The Book of the Gaels
Rural West Cork, Ireland. Two Kids, Joseph and Paul, and their struggling, poet father, Fraser, are battling grief and poverty. When a letter arrives with a summons to Dublin and the promise of publication, it offers a chink of light - the hope of rescue. But Dublin is a long, wet and hungry way from West Cork in the mid-70s, especially when they have no money - just the clothes they stand up in and an old, battered suitcase.
So begins an almost anti-roadtrip of flipsides and contradictions - dreams and nightmares, promises and disappointments, generosity and meanness, unconditional love and shocking neglect.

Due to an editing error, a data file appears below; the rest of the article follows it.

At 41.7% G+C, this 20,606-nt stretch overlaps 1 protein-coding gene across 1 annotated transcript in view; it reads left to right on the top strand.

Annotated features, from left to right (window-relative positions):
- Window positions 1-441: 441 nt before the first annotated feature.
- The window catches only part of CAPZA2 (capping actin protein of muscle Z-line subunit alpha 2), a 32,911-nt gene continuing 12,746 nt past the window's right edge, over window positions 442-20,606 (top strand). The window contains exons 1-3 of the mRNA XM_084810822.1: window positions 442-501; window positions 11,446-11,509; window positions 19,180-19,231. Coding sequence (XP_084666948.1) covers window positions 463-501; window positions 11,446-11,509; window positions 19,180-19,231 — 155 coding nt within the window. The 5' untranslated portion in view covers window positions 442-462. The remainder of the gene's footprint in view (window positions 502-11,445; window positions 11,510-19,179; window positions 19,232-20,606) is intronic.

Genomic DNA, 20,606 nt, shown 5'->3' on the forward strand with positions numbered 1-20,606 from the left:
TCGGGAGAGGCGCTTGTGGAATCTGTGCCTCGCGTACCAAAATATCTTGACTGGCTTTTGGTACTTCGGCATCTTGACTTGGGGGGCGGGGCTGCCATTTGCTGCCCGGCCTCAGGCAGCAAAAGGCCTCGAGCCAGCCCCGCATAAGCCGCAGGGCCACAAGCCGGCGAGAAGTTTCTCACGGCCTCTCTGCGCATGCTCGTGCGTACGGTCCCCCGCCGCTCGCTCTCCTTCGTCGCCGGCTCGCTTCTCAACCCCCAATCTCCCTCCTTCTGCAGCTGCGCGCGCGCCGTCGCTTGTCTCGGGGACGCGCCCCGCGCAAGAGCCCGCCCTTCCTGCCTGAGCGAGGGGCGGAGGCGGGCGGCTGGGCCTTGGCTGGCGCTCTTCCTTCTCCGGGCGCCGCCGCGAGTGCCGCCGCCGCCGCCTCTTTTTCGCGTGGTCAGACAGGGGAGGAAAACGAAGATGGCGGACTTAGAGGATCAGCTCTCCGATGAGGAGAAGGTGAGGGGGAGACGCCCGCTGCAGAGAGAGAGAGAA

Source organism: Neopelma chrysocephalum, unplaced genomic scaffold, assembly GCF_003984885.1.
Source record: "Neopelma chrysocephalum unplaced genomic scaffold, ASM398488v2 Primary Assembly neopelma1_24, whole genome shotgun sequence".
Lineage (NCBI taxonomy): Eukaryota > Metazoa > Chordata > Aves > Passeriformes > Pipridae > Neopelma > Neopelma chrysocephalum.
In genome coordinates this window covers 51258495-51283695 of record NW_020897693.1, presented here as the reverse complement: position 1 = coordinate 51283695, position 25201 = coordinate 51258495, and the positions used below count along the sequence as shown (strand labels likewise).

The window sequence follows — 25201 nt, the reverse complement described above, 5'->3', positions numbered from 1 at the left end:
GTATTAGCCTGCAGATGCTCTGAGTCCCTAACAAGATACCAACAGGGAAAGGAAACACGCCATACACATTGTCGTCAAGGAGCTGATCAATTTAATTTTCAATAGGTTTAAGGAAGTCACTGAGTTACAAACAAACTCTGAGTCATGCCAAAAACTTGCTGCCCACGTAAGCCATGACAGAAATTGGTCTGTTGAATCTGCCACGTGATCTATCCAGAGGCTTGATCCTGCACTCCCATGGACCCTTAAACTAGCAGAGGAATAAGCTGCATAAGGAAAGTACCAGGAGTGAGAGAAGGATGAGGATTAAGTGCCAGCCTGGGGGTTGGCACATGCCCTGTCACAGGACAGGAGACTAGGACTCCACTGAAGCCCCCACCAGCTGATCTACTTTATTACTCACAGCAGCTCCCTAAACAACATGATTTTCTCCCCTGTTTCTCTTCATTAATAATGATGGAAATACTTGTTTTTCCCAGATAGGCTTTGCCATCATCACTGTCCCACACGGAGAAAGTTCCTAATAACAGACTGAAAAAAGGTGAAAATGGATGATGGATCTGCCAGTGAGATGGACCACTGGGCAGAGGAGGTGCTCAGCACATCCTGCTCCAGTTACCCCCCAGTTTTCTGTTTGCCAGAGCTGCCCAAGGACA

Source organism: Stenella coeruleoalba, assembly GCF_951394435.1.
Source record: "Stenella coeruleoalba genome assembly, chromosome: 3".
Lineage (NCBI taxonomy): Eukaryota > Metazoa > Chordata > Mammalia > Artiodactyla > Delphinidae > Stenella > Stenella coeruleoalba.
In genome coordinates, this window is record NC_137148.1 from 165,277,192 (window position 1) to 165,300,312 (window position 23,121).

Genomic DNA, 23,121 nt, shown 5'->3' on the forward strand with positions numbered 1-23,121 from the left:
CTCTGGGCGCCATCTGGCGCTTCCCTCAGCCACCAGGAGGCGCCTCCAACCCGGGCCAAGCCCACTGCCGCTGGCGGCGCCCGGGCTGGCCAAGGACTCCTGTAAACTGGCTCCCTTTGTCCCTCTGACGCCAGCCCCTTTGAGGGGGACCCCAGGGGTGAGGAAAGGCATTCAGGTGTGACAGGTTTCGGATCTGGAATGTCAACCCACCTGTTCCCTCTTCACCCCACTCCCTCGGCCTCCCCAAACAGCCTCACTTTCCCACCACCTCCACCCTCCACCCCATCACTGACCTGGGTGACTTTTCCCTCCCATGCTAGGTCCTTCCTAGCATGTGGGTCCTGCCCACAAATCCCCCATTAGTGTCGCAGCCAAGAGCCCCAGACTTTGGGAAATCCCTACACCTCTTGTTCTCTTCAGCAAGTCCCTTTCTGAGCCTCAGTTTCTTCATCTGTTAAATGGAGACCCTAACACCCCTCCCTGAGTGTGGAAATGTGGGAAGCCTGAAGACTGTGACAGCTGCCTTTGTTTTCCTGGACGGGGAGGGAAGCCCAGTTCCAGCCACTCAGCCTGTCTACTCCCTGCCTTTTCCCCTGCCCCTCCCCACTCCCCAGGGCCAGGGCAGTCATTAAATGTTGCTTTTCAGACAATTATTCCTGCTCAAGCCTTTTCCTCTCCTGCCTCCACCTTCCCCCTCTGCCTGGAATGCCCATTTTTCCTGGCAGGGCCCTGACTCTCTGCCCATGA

In simple, beautiful, lyrical prose, James Yorkston's new novel takes us on that trip, as seen through the eyes of a brave and resourceful but poor and frightened child. It tells of the emptying, paralysing pain of grief and loss, tempered only by the hope of rescue and the redemption of parental love. It also tells of Fraser's love for his children's dead mother, as hidden within the battered suitcase is Fraser's heart-breaking collection of poems - The Book of the Gaels.
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